April 14: Rush Hour (1998, 98 minutes): Jackie Chan used to make such entertaining movies in Hong Kong. Non-stop rock ‘em sock ‘em crazy stunt-filled roller coasters of action hilarity. Maybe it’s his age, which is admittedly advanced for a man who does his own stunts, but the last few films have been so woefully thin on super stunts. Here Chan is paired with Chris Tucker, who’s amusing, but not that funny, and poor Chan is reduced to straight man in a film that cares too much about its lame plot and not enough about packing in the action.
April 14: The Harder They Fall (1956, 109 minutes): Based on a novel by Budd Schulberg (What Makes Sammy Run, On the Waterfront), here’s another dark and cautionary tale. Humphrey Bogart (in his last role) is the washed-up sports writer, who signs on to a sleazy venture, whereby a massive dumb kid from South America is built into a boxing star. The kid can’t speak English or box. He’s just an ungainly hulk. (One recalls the late wrestling star Andre the Giant who was just pure size.) Bogart’s job is to cover the scam, spin the media and help facilitate the fixed matches that will guarantee the kid stardom. There’s no shortage of washed up, broken boxers, willing to take a dive for a desperately needed pay-off. A sobering look at how prize fighters are treated like so much disposable cattle.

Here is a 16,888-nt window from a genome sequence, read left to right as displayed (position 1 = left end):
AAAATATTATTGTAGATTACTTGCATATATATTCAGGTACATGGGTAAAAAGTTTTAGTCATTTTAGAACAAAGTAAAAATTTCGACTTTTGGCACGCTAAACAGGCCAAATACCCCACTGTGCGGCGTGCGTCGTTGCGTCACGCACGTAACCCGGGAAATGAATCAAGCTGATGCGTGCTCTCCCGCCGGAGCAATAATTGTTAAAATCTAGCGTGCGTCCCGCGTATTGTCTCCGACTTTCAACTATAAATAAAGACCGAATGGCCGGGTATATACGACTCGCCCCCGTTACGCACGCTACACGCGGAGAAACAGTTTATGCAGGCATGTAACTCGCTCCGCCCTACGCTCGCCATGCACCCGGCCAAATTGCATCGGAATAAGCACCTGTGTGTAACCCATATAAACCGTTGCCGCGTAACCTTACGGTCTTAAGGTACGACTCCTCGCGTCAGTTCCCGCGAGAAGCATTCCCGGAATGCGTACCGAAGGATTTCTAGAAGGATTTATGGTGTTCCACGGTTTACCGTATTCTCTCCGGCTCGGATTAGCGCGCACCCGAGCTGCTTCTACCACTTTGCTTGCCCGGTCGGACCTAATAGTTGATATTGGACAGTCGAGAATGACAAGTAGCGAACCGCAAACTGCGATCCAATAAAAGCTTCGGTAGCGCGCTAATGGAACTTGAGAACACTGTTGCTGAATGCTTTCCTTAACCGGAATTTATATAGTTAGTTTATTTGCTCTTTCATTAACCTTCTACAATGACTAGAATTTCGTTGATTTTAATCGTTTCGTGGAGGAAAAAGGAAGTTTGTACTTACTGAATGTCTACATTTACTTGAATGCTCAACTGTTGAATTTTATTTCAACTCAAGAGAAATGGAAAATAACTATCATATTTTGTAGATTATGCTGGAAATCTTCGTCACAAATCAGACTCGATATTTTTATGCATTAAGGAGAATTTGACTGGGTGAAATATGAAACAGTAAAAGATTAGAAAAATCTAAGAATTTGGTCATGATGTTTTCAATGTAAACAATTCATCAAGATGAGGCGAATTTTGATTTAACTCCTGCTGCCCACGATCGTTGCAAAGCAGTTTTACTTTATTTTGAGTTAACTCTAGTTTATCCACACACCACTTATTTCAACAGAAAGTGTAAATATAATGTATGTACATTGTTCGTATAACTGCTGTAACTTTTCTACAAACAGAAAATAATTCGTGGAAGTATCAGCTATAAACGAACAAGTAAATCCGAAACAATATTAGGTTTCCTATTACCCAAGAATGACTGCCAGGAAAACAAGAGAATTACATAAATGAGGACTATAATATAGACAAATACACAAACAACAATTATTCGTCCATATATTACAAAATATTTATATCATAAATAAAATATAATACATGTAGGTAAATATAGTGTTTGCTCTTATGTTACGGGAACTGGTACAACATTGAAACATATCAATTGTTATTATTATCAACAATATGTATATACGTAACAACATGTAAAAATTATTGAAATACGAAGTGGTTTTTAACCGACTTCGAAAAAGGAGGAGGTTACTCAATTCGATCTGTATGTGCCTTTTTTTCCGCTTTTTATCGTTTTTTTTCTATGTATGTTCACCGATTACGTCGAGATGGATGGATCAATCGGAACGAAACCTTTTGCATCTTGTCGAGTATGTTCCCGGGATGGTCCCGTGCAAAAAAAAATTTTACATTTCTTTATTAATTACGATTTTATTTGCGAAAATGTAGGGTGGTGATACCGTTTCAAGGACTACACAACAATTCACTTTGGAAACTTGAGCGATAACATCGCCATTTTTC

April 15: The Anderson Tapes (1972, 98 minutes): A heist caper with a twist. The twist is that every step of the heist is under surveillance, but does it matter? Sean Connery is the master thief, fresh out of jail, who rounds up a new crew to loot an fancy NYC apartment building. On board, The Kid, a desperately pretty young Christopher Walken (his first film role) sporting a luscious head of early 70s hair. Alas, the old guy Connery is the romantic lead, and he gets to bed to the squeaky Dyan Cannon.
April 17: Bowfinger (1999, 96 minutes): Bowfinger is a gentle satire of the Hollywood entertainment community, a bookend to actor/writer Steve Martin’s 1991 L.A. Story. Wanna-be director Bobby Bowfinger (Martin) has a movie script about aliens, an eager C-grade cast, two thousand dollars and no star. He opts to shoot his movie around the unsuspecting action superstar Kit Ramsey (Eddie Murphy), and these are the best gag scenes in the film, as Bowfinger’s ham actors scream nonsense around a befuddled Ramsey. Murphy again shows that he is often funniest when skewering his real-life Eddie Murphy persona. With such easy targets as crazed celebrities, low-budget dreams and Scientology-like cults, the jabs could have been sharper, but a perky pace keeps this light comedy afloat and entertaining.